The National Police Chiefs Council (NPCC) is playing down suggestions from its roads policing lead that drivers could be fined for breaking the speed limit by just 1mph.
West Mercia Chief Constable Anthony Bangham is the roads policing lead. He contends the informal buffer of a 10% plus 2mph above the speed limit applied by officers at present potentially puts lives in danger.
Methods of curbing speeding is the subject of an on-going NPCC review. However, a spokesman for the senior officers council has told Fleet News there is no proposal for drivers to be prosecuted for driving 1mph over the speed-limit as “it would neither be proportionate or achievable”.
Commenting on current speed enforcement guidelines, which were set in 2011, Bangham said: “Existing speed enforcement guidance could be encouraging driving at these more dangerous, higher speeds rather than the actual speed limits.
“If properly understood and applied, the guidance may provide forces with the necessary flexibility but over time its rigid application and understanding are often misunderstood, with an expectation that the ‘norm’ is it is okay to speed.”
Bangham had previously called for a zero-tolerance approach to speeding at the Police Federation’s annual roads policing conference, earlier this year (fleetnews.co.uk, February 1). He told officers at the event that police spend too much time trying to justify speeding tickets and being “patient” with speeders.
Drivers can be penalised for breaking the speed limit by any amount now, but the buffer is used by police at their discretion.
The NPCC spokesman added: “Officers have a range of options available to them when drivers are speeding and respond in a proportionate way based on the circumstances in each case.”
John Pryor, chairman of fleet representative body ACFO, wouldn’t be drawn on the rights or wrongs of Bangham’s proposals, but said: “Would you give three points to someone that went 71mph in a 70mph zone? That could be the difference between someone losing their licence and their livelihood along with it.”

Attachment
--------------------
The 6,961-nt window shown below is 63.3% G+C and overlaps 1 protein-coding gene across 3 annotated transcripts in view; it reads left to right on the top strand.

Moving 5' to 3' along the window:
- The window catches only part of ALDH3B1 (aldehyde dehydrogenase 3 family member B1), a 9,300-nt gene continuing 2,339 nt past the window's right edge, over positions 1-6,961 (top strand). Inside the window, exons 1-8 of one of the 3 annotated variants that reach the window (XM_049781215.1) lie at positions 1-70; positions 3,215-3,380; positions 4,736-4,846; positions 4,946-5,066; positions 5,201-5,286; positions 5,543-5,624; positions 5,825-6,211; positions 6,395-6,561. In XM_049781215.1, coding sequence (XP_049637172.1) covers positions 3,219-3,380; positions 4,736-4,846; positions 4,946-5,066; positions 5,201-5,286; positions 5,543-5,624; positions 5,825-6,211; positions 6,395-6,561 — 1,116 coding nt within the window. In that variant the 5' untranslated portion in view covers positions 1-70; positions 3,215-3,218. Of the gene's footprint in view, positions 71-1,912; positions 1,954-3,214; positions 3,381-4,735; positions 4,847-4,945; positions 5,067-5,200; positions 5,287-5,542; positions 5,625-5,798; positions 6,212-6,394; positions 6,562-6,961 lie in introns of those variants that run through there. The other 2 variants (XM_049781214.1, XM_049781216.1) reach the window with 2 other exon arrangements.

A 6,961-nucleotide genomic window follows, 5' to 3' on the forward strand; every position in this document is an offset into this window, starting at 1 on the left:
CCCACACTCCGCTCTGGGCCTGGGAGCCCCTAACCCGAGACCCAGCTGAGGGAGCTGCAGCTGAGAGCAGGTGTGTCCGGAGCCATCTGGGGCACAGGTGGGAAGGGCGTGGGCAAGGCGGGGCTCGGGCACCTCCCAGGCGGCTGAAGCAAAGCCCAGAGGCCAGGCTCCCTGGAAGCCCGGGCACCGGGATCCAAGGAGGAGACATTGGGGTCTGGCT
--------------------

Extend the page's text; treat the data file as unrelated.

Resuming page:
A hard-line approach could also result in increased administration, with more fines having to be processed by fleets. “Fleets need to make sure they have a robust policy in place and if drivers are following policy and the law, they shouldn’t be driving over the speed limit in any situation anyway,” said Pryor.
Road safety charity Brake supports a zero tolerance approach to speeding and backs Bangham’s stance.
A spokesman for Brake said: “We believe that the lack of consistency in application of the law through the buffer zone has led to a culture that views speeding as acceptable.
“We want strict enforcement of limits to let people know this isn’t the case and change the culture of acceptance around speeding.”
Brake says that a reduction in speed, even by a small amount, can make a difference in improving road safety. Research from TRL (Transport Research Laboratory) suggests that if average speeds were reduced by 1mph, crash rates fall by approximately 5%, although this varies according to road type.
The Brake spokesman added: “Regarding enforcement, manufacturers calibrate speedometers so they never under-report speed. So the argument about the buffer being used to stop motorists being caught by accident is a non-starter. People should be well within the speed limits – they’re limits not targets.”
Brake says it also supports greater investment in roads policing and greater use of speed cameras.
Motoring groups have been less supportive of a zero tolerance approach. The RAC says it is wrong to penalise motorists who may occasionally go very slightly above the limit.
Road safety spokesman Pete Williams said: “While speed is clearly a contributory factor in many road accidents and there is no question that drivers should obey the speed limit, it doesn’t seem sensible to make motorists constantly look at their speedometers for fear of drifting a few miles an hour above the limit.”
Williams said police should focus on those who exceed the limit consistently and/or excessively.
The AA said it was also concerned the move could be counterproductive. “The last thing we want is drivers glued to the speedometer 100% of the time,” said its president Edmund King.
Is zero tolerance a definite non-starter? The NPCC said the findings of the speed enforcement guidelines review will be considered by all chief constables before a conclusion is reached.
Freelance writer for Fleet News, Tom Seymour has been a specialist B2B journalist covering the automotive sector for over 14 years. He started his freelance career in 2015 and currently writes for a variety of automotive, business and technology publications.